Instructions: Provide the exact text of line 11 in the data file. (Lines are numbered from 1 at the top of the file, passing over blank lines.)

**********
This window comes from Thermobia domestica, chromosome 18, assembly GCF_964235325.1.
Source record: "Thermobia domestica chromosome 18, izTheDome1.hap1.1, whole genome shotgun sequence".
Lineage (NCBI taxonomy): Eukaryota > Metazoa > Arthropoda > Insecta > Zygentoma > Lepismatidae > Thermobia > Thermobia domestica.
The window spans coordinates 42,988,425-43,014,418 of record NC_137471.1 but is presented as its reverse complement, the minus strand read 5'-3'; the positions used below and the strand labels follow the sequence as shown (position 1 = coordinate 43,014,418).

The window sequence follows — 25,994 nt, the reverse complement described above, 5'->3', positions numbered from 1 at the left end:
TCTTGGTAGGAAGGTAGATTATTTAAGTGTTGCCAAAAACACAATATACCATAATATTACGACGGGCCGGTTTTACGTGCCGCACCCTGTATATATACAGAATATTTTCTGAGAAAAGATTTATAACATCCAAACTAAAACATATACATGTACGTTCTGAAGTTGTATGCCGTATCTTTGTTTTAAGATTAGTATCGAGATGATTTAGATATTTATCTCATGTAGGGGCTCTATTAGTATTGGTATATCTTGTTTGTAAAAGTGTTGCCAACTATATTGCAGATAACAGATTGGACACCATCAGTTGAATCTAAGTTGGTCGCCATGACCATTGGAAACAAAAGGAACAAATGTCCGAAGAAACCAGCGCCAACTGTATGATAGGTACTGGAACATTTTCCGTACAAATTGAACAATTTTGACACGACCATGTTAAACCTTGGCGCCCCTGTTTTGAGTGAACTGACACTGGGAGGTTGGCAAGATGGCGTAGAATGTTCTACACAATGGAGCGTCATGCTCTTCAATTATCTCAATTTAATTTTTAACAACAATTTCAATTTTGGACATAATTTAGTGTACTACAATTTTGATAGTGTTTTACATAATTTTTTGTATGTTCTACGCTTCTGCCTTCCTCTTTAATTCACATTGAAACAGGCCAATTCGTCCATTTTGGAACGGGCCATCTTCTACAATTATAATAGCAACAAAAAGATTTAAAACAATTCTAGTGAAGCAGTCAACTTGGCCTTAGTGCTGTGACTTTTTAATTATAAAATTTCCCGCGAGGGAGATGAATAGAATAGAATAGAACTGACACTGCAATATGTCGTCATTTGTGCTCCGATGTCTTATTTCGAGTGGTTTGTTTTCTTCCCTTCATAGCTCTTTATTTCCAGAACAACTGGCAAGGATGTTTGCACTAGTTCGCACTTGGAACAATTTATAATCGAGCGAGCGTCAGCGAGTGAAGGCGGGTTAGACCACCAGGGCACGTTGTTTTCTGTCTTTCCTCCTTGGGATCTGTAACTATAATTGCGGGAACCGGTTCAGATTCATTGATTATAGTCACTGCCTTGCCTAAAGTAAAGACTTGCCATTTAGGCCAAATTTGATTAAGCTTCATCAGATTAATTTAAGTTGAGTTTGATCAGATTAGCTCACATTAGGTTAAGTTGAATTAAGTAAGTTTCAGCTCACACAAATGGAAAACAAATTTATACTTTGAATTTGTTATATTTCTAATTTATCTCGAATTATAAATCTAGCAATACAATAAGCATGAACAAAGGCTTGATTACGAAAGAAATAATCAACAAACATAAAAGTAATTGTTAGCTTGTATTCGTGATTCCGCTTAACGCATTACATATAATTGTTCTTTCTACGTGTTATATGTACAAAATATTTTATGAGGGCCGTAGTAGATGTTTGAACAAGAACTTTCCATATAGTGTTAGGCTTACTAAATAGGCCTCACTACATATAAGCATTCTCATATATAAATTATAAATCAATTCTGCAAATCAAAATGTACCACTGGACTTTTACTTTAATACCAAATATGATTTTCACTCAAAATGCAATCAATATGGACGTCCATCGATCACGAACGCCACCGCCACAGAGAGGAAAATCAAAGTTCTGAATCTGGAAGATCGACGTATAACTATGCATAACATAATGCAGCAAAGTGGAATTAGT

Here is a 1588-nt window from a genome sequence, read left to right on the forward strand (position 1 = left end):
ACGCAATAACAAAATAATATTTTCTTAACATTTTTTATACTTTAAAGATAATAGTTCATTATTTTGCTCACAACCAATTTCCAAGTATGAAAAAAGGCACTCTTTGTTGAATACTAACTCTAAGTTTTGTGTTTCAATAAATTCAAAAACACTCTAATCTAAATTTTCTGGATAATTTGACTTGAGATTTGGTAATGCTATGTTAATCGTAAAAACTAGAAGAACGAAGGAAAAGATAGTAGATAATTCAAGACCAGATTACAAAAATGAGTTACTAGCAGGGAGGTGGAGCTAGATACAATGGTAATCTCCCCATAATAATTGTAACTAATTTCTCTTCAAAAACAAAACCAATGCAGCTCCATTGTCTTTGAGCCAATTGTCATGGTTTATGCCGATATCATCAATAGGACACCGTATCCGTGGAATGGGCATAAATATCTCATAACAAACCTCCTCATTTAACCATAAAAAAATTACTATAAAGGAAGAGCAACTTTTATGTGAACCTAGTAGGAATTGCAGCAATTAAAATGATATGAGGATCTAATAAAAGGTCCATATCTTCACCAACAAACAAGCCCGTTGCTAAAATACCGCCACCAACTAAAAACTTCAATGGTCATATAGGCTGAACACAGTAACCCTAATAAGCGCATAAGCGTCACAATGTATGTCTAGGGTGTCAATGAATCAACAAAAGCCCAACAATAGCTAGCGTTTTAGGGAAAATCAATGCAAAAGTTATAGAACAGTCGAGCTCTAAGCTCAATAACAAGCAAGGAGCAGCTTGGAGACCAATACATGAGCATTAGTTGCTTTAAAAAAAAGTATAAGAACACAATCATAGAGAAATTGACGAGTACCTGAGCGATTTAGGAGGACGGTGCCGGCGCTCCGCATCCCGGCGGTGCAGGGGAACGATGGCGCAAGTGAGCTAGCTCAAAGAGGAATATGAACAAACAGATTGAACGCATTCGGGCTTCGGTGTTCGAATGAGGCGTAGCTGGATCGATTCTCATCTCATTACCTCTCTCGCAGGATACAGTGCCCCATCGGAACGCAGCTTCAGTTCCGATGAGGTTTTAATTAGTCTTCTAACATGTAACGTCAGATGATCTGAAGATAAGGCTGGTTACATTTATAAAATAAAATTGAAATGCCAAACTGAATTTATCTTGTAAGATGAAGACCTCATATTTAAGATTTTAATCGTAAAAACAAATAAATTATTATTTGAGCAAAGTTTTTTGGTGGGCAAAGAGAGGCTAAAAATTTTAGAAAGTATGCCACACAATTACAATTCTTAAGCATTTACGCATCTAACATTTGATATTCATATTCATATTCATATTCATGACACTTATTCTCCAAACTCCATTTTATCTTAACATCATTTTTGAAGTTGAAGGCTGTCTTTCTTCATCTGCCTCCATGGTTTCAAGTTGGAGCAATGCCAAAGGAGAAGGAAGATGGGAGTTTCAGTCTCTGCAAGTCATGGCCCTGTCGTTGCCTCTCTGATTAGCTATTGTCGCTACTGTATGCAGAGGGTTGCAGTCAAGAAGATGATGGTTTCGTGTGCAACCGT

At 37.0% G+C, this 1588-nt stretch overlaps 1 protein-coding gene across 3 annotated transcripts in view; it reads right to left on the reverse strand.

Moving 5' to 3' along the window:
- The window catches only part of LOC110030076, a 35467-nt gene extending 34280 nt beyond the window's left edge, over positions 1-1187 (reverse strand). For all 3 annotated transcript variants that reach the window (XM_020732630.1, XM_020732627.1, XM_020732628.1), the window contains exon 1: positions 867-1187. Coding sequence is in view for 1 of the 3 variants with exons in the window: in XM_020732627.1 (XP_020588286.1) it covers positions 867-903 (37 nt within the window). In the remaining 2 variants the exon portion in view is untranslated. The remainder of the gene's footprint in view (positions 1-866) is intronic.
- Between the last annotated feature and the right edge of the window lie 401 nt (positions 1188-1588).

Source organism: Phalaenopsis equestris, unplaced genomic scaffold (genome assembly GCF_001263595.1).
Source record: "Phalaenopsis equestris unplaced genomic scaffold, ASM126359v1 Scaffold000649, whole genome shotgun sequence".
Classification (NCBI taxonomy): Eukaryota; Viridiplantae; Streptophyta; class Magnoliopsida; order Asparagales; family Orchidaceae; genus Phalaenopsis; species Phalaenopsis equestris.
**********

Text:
- The window catches only part of LOC110030076, a 35467-nt gene extending 34280 nt beyond the window's left edge, over positions 1-1187 (reverse strand). For all 3 annotated transcript variants that reach the window (XM_020732630.1, XM_020732627.1, XM_020732628.1), the window contains exon 1: positions 867-1187. Coding sequence is in view for 1 of the 3 variants with exons in the window: in XM_020732627.1 (XP_020588286.1) it covers positions 867-903 (37 nt within the window). In the remaining 2 variants the exon portion in view is untranslated. The remainder of the gene's footprint in view (positions 1-866) is intronic.